Or­ga­niz­ers spare no ef­forts to en­sure safety

China Daily (Canada) - - SHANGHAI -

Sports Pro­mo­tions which or­ga­nizes white col­lar box­ing fights in China, safety has al­ways been their top pri­or­ity. Be­nis was forth­com­ing about past mis­takes that the com­pany had made, say­ing that such lessons have in turn en­abled CSP to come up with strin­gent mea­sures to en­sure safety.

“We once had a boxer pull out at the last minute but his op­po­nent still wanted to fight and begged us to find an op­po­nent. We asked an­other boxer to fill in, think­ing he would be able to han­dle the fight be­cause he had fought in our event be­fore. But he ended up get­ting knocked out be­cause he hadn’t been train­ing hard enough,” said Be­nis.

Now, Be­nis spends around six months to get to know the coach­ing staff to make sure they are re­spon­si­ble train­ers who can teach and rec­og­nize skill lev­els. CSP has also made it manda­tory for box­ers to be ex­am­ined by a med­i­cal pro­fes­sional be­fore and im­me­di­ately af­ter their fights. In ad­di­tion to that, there is al­ways a doc­tor at ring­side, as well as a med­i­cal team in the vicin­ity that can im­me­di­ately ren­der as­sis­tance when nec­es­sary.

Safety mea­sures ex­tend all the way to even the qual­ity of ref­er­ees in­volved. Th­ese in­di­vid­u­als play a vi­tal role as they must be able to iden­tify if a boxer is un­able to con­tinue with the fight.

“I am ex­tremely proud of the core group of ref­er­ees we use in Shang­hai and Beijing, which was pre­vi­ously started and led by the late Mr Xiong. This small group of ref­er­ees has safely su­per­vised over 150 white col­lar fights with a 100 per­cent safety record,” said Be­nis.

“The team is now led by Mr Zhang, a po­lice­man based in Shang­hai. All of th­ese ref­er­ees were pre­vi­ously box­ers, and are all cer­ti­fied ama­teur coaches and ref­er­ees.”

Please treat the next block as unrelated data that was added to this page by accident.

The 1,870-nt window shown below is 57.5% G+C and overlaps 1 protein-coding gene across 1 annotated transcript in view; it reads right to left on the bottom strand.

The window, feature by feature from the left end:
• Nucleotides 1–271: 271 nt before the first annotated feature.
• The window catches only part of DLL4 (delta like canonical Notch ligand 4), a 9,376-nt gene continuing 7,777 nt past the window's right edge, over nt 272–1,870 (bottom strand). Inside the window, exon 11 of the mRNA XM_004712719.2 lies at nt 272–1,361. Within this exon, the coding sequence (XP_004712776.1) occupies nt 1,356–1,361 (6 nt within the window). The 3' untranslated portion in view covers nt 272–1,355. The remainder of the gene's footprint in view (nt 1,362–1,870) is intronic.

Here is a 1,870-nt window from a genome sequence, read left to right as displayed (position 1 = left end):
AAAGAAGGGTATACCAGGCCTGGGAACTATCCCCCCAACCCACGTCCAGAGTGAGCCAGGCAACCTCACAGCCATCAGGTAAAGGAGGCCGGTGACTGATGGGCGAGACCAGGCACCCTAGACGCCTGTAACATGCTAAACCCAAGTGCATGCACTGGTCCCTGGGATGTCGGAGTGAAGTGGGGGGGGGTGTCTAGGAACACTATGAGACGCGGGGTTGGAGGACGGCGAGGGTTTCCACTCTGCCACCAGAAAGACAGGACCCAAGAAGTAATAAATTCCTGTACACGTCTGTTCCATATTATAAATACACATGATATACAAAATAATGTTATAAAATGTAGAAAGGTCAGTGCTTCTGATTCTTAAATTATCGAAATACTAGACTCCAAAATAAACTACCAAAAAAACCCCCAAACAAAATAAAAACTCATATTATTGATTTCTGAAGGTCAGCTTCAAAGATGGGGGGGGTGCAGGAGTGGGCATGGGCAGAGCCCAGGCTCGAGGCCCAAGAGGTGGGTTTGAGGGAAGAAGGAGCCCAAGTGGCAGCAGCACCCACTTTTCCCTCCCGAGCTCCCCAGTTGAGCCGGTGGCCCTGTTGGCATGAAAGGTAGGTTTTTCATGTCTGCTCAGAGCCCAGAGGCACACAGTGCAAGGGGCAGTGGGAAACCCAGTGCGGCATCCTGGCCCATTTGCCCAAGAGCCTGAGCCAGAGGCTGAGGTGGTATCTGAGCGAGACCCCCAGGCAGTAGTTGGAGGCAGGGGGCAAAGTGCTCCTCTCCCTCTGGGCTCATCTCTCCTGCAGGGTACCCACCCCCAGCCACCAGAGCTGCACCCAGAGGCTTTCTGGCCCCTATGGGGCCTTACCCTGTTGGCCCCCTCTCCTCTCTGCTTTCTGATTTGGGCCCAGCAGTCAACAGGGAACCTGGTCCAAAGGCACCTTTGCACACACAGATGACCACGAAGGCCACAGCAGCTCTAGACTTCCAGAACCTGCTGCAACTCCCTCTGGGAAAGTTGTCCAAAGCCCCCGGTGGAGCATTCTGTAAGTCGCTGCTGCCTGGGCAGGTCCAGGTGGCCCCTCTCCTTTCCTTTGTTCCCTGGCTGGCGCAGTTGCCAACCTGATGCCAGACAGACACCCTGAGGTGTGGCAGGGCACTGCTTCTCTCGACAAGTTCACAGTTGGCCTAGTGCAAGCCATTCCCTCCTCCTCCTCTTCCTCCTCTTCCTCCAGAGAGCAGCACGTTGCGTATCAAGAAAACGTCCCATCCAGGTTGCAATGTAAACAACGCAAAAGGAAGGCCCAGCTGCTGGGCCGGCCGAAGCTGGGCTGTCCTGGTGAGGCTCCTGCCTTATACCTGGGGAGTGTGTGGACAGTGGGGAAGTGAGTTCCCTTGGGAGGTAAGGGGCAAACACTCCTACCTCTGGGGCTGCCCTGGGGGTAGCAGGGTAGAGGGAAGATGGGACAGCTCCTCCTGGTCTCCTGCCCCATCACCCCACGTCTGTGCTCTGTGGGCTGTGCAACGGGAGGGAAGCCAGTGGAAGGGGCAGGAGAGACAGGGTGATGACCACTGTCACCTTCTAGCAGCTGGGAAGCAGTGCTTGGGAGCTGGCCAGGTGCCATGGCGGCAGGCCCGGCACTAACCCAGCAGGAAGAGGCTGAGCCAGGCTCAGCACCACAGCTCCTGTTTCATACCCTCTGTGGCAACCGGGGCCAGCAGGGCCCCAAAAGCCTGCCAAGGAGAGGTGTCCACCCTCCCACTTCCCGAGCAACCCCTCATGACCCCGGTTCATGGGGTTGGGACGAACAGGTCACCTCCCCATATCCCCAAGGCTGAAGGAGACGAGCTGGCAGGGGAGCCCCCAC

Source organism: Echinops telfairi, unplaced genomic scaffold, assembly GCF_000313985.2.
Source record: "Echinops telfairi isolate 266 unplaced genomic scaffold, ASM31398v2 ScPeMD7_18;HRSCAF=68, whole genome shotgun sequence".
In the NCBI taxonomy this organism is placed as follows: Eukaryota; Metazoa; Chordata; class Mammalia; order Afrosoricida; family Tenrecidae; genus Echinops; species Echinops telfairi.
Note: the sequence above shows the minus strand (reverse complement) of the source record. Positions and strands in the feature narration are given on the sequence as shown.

Alarm bells were set off back in June 2014 when Lance Fer­gu­son-Prayogg, a white col­lar boxer, died af­ter his fight in a night­club in Not­ting­ham, Bri­tain. While it was later de­ter­mined that it was di­et­ing pills that caused a sud­den on­set of kid­ney fail­ure, the in­ci­dent nev­er­the­less raised ques­tions about the pit­falls and lack of reg­u­la­tions in the sport.

When asked if white col­lar box­ing should be reg­u­lated by a gov­ern­ment body, Be­nis was quick to voice his ap­proval. How­ever, he noted that there would be chal­lenges in­volved.

“The prob­lem with gov­ern­ing bod­ies in box­ing is the types of char­ac­ters they at­tract. Many gov­ern­ing bod­ies are rife with cor­rup­tion scan­dals. How­ever, I would still love to see some sort of reg­u­la­tory body in China lead the charge in the same ex­em­plary, no-non­sense man­ner that Mr Xiong started this group,” said Be­nis.

Though box­ing may seem like a rather vi­o­lent sport to some peo­ple, Be­nis is quick to point out that even the more pop­u­lar ac­tiv­i­ties aren’t de­void of dan­ger. He noted that the most com­mon in­juries in box­ing are bleed­ing noses, sprained wrists and bruised ribs.

“Sta­tis­ti­cally speak­ing, box­ing ac­tu­ally has less in­juries than soc­cer or bas­ket­ball. At the end of the day, any sport can be dan­ger­ous. What mat­ters is that you are tak­ing part in the sport un­der sen­si­ble con­di­tions,” he said.

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